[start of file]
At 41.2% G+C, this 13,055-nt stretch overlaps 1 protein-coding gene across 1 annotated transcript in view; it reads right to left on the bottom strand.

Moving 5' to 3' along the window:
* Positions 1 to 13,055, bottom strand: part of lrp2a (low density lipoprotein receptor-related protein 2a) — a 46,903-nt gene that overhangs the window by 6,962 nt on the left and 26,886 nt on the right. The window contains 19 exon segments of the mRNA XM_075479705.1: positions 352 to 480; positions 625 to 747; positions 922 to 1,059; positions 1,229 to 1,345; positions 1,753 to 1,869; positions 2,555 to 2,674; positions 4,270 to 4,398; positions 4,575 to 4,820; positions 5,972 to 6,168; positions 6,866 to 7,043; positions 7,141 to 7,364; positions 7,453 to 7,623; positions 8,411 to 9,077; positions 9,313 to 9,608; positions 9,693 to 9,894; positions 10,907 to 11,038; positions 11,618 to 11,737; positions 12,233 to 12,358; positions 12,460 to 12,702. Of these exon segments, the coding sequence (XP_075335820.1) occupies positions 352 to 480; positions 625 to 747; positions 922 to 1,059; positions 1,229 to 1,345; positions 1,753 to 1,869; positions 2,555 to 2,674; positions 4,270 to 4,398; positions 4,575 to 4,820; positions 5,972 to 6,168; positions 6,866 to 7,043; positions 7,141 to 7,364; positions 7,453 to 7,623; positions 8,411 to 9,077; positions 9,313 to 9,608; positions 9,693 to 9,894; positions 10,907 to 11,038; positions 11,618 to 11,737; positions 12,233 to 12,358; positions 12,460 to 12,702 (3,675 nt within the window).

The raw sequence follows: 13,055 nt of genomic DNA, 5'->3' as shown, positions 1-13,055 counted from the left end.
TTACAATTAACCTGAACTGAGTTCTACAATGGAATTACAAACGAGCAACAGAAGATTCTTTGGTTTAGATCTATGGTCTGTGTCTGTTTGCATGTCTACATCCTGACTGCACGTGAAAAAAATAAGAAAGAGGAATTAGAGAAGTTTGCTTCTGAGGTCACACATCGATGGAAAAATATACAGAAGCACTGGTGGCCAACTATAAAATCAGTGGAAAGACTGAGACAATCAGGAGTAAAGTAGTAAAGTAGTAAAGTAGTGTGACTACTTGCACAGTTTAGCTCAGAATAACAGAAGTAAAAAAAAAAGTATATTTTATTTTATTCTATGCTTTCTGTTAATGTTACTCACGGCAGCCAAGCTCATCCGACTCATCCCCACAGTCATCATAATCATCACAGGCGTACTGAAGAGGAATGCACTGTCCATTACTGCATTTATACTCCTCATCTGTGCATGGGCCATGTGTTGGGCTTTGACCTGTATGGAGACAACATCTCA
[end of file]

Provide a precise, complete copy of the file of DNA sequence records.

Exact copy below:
At 41.2% G+C, this 13,055-nt stretch overlaps 1 protein-coding gene across 1 annotated transcript in view; it reads right to left on the bottom strand.

Moving 5' to 3' along the window:
* Positions 1 to 13,055, bottom strand: part of lrp2a (low density lipoprotein receptor-related protein 2a) — a 46,903-nt gene that overhangs the window by 6,962 nt on the left and 26,886 nt on the right. The window contains 19 exon segments of the mRNA XM_075479705.1: positions 352 to 480; positions 625 to 747; positions 922 to 1,059; positions 1,229 to 1,345; positions 1,753 to 1,869; positions 2,555 to 2,674; positions 4,270 to 4,398; positions 4,575 to 4,820; positions 5,972 to 6,168; positions 6,866 to 7,043; positions 7,141 to 7,364; positions 7,453 to 7,623; positions 8,411 to 9,077; positions 9,313 to 9,608; positions 9,693 to 9,894; positions 10,907 to 11,038; positions 11,618 to 11,737; positions 12,233 to 12,358; positions 12,460 to 12,702. Of these exon segments, the coding sequence (XP_075335820.1) occupies positions 352 to 480; positions 625 to 747; positions 922 to 1,059; positions 1,229 to 1,345; positions 1,753 to 1,869; positions 2,555 to 2,674; positions 4,270 to 4,398; positions 4,575 to 4,820; positions 5,972 to 6,168; positions 6,866 to 7,043; positions 7,141 to 7,364; positions 7,453 to 7,623; positions 8,411 to 9,077; positions 9,313 to 9,608; positions 9,693 to 9,894; positions 10,907 to 11,038; positions 11,618 to 11,737; positions 12,233 to 12,358; positions 12,460 to 12,702 (3,675 nt within the window).

The raw sequence follows: 13,055 nt of genomic DNA, 5'->3' as shown, positions 1-13,055 counted from the left end.
TTACAATTAACCTGAACTGAGTTCTACAATGGAATTACAAACGAGCAACAGAAGATTCTTTGGTTTAGATCTATGGTCTGTGTCTGTTTGCATGTCTACATCCTGACTGCACGTGAAAAAAATAAGAAAGAGGAATTAGAGAAGTTTGCTTCTGAGGTCACACATCGATGGAAAAATATACAGAAGCACTGGTGGCCAACTATAAAATCAGTGGAAAGACTGAGACAATCAGGAGTAAAGTAGTAAAGTAGTAAAGTAGTGTGACTACTTGCACAGTTTAGCTCAGAATAACAGAAGTAAAAAAAAAAGTATATTTTATTTTATTCTATGCTTTCTGTTAATGTTACTCACGGCAGCCAAGCTCATCCGACTCATCCCCACAGTCATCATAATCATCACAGGCGTACTGAAGAGGAATGCACTGTCCATTACTGCATTTATACTCCTCATCTGTGCATGGGCCATGTGTTGGGCTTTGACCTGTATGGAGACAACATCTCA